Friday, March 17, 2017

Appointed boundaries

From one man he made all the nations, that they should inhabit the whole earth; and he marked out their appointed times in history and the boundaries of their lands (Act 17:26, NIV).

This verse is interesting in political history and church history because both sides of the segregationist debate appeal to it. Segregationists appeal to the second half while opponents appeal to the first half. But assuming Paul is consistent, both appeals can't be right. 

Let's briefly focus on the segregationist appeal. One basic problem with their appeal is how they arbitrarily freeze one particular period in the history of human geographical distribution. But when was the normative status quo that we should retain or restore?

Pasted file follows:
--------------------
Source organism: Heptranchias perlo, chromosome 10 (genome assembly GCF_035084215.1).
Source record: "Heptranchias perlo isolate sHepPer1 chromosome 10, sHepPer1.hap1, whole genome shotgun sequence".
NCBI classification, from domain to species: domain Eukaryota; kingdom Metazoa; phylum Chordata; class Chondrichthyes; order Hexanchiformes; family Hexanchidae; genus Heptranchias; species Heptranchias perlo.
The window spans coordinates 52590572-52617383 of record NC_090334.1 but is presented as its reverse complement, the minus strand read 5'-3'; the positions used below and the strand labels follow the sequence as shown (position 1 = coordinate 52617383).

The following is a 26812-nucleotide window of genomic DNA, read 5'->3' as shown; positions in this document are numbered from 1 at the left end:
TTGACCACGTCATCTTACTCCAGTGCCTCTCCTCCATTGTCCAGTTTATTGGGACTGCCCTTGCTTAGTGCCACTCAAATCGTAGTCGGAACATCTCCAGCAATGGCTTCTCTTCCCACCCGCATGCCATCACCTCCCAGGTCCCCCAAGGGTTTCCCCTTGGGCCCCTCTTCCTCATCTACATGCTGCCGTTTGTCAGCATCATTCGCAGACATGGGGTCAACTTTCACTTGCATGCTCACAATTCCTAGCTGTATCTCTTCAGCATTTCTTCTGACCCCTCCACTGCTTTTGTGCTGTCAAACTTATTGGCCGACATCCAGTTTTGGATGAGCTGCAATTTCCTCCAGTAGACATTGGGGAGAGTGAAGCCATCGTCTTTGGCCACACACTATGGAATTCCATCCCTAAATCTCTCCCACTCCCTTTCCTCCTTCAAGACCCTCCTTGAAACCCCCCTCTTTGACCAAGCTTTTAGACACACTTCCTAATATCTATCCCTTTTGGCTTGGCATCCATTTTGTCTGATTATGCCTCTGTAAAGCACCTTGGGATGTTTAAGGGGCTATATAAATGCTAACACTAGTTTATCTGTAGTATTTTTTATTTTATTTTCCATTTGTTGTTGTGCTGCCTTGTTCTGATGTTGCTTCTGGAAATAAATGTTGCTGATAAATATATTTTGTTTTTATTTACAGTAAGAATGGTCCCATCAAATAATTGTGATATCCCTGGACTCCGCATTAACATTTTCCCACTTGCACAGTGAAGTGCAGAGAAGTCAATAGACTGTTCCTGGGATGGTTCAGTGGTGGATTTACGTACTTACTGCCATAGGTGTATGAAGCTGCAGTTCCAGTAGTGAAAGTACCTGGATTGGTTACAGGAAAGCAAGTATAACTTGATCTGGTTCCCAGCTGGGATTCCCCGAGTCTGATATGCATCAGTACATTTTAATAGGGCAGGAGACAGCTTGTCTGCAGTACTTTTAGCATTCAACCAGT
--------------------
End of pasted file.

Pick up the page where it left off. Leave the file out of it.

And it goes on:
In the American context, for instance, is c. 1850 AD the standard of comparison? If so, why that date rather than, say, 1000 AD, or 1000 BC, or 2017 AD? 

Or consider the original setting. This statement was made in the mid-1C. Does that represent the normative status quo? If so, what was the racial composition and distribution, within what become the northern and southern boundaries of the USA, in c. 50 AD? 

Doesn't every period of history reflect God's appointed boundaries for that time and place? It's fluid. But that's because God predestines history, and history is fluid. For a segregationist to cite some period he regards as the golden age, and make that the standard of comparison, has no warrant in his prooftext. 

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